Last night I went to a talk about insight. One of the things that jumped out at me was the notion that a beautiful idea is more likely to be a good and correct idea than an ugly idea. What a pleasing concept! I immediately found resonance and connections with this proposition.
Keats said that truth and beauty were one and the same:
‘Beauty is truth, truth beauty
That is all ye know on earth, and all ye need to know’.
I’m not sure that I agree with Keats about truth and beauty being one and the same, nor am I sure that this is sufficient knowledge. However, I do think that there is a strong relationship between truth and beauty. There are all sorts of questions about beauty and truth and whether they are objective absolutes or contextual relatives, and I am not going to enter that conversation. I do think though that we vary our positions on this. Sometimes we say that ‘beauty is in the eye of the beholder’ and we are quite happy with the understanding of beauty being subjective. At other times we sound off about things as if there were some objective standard of truth or beauty and we judge others or things as wrong/right, good/bad, tasteful/tasteless and so on.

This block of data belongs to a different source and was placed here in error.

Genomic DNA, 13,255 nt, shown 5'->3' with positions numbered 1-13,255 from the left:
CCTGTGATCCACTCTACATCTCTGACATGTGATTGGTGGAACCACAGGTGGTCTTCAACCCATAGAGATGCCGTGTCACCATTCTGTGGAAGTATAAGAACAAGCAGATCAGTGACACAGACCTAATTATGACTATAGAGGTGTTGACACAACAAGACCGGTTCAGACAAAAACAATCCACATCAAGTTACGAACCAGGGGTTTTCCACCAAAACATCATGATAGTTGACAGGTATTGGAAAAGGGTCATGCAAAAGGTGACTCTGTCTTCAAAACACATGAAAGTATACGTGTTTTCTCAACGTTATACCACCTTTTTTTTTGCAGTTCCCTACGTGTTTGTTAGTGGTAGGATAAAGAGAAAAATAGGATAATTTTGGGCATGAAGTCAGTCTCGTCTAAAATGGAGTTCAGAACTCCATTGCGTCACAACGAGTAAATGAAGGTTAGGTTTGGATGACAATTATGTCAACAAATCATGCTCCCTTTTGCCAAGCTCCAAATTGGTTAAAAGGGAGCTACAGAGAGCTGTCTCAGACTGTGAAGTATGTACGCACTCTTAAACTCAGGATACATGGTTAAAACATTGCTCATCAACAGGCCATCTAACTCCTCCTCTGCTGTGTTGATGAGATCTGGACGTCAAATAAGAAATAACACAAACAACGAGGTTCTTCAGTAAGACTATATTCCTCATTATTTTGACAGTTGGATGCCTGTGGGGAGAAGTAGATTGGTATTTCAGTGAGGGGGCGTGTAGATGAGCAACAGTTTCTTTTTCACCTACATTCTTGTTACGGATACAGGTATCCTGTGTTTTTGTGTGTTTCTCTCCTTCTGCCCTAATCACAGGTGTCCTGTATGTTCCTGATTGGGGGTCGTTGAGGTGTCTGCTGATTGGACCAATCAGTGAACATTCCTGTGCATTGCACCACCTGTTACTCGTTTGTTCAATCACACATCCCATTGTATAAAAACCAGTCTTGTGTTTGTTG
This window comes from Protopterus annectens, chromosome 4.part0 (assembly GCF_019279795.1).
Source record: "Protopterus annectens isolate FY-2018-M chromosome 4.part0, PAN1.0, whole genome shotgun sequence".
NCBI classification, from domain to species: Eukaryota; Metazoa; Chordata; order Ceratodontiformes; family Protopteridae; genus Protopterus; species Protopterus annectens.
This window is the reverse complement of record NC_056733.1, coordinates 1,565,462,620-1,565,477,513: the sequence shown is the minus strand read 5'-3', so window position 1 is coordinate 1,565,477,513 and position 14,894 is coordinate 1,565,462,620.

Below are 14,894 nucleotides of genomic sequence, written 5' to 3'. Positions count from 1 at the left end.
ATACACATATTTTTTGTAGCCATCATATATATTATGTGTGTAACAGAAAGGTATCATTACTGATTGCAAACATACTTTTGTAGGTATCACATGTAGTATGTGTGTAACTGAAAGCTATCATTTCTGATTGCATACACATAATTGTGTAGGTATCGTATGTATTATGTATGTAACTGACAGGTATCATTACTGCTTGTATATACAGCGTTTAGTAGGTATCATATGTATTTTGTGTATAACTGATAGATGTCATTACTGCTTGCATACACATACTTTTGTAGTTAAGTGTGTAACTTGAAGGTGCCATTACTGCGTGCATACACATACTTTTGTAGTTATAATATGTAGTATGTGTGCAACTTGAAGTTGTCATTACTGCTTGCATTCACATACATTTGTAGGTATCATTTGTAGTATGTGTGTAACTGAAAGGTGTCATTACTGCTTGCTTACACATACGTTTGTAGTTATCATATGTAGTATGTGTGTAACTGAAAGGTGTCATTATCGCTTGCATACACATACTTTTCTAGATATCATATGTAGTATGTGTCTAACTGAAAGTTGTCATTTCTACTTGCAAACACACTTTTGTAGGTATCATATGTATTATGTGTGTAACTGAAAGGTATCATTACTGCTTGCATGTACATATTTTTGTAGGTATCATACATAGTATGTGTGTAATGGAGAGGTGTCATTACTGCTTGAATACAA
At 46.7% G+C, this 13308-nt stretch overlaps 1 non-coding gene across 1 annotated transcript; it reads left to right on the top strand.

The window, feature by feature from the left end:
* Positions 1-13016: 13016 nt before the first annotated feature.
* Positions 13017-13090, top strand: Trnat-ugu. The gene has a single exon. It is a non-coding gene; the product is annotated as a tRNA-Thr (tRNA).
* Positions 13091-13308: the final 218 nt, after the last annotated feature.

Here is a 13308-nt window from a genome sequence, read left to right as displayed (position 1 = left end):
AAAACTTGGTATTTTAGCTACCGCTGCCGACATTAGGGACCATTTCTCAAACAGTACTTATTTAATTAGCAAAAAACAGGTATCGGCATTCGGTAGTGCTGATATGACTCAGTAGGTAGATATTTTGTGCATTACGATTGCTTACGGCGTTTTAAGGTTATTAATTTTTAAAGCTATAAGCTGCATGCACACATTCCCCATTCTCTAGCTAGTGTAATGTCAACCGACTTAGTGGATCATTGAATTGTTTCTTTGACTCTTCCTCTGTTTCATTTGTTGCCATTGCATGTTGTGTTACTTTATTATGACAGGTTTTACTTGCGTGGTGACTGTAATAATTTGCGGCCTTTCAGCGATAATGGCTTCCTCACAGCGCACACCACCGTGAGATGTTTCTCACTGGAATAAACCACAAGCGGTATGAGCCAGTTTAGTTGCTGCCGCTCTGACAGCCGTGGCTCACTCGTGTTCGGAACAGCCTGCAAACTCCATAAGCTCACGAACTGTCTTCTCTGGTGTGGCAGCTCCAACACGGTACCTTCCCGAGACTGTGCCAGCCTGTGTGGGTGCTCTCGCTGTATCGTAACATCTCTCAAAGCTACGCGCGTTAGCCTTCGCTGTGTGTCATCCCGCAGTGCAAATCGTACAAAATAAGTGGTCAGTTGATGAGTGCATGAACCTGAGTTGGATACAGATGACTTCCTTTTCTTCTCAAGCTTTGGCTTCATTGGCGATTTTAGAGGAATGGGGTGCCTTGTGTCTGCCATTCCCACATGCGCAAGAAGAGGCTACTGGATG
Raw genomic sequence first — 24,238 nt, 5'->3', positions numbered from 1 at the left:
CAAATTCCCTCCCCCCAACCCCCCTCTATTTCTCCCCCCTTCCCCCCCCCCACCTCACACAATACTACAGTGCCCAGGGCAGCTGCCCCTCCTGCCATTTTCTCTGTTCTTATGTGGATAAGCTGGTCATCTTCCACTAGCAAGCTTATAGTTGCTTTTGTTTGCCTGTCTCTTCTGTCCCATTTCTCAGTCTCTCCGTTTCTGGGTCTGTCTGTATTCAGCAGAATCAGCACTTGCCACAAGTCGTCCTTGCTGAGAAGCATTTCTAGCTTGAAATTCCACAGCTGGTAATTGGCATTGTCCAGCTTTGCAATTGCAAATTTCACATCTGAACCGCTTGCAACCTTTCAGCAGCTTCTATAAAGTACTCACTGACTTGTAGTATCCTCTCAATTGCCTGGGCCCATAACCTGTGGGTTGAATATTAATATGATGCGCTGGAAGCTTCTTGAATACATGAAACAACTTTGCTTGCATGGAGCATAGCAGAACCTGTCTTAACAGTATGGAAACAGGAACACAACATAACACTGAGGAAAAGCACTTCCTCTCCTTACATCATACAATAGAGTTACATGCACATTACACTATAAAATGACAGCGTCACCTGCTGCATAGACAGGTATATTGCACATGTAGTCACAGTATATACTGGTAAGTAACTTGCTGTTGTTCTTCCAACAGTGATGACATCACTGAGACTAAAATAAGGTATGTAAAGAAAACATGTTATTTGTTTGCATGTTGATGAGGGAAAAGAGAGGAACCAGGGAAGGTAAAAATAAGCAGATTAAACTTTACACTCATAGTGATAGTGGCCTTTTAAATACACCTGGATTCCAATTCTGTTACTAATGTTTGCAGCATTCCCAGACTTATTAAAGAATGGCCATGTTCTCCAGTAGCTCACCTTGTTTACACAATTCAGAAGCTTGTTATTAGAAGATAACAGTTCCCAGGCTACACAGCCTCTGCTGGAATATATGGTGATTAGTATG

But more about the relationship between truth and beauty… I know that I am most profoundly moved when people talk to me most honestly about themselves and their lives. For me there is a great beauty in that often raw, vulnerable honesty. I think people would be surprised or disbelieving were you to tell them that they were beautiful at times like that. I like it very much when people are honest enough to give their opinions, to make fools of themselves, to be themselves without affectation, pretension, fear or defence. Of course there are numerous reasons that make it unsafe for us to be altogether honest and truthful, but I find it a beautiful thing when that truth is apparent.
I grew up with a strong linking of the words ‘good’ and ‘honest’. My father would refer to “good, honest dirt”, “good, honest architectural lines”, “good, honest food” and so on. The implication was that things could not be good unless they were honest, and so started a process of judging things as dishonest and therefore bad, or bad and therefore dishonest. If I were logical and tolerant I should believe that if someone wants to have ionic columns holding up the corrugated roof of the face-brick stoep, that should be fine. I fear though, that I judge such things to be pretentious, bad and dishonest. I have a profound dislike of fake, stick-on rock walls, ‘natural’ fiberglass fountains, ‘Tuscan’ developments in suburban wastelands – things that pretend to be other than what they are.
It would seem to me that there is a lot more chance of something being beautiful if it is unashamedly what it is, rather than trying to pretend to be something different. I have seen this process at work in many of the people with whom I have worked; as people become more and more accepting of who they are, they become more beautiful, and are able to inhabit that beauty in unique ways.
Maybe our homes can remind us of this relationship between beauty and truth and help us to be more courageous in being honestly and beautifully ourselves.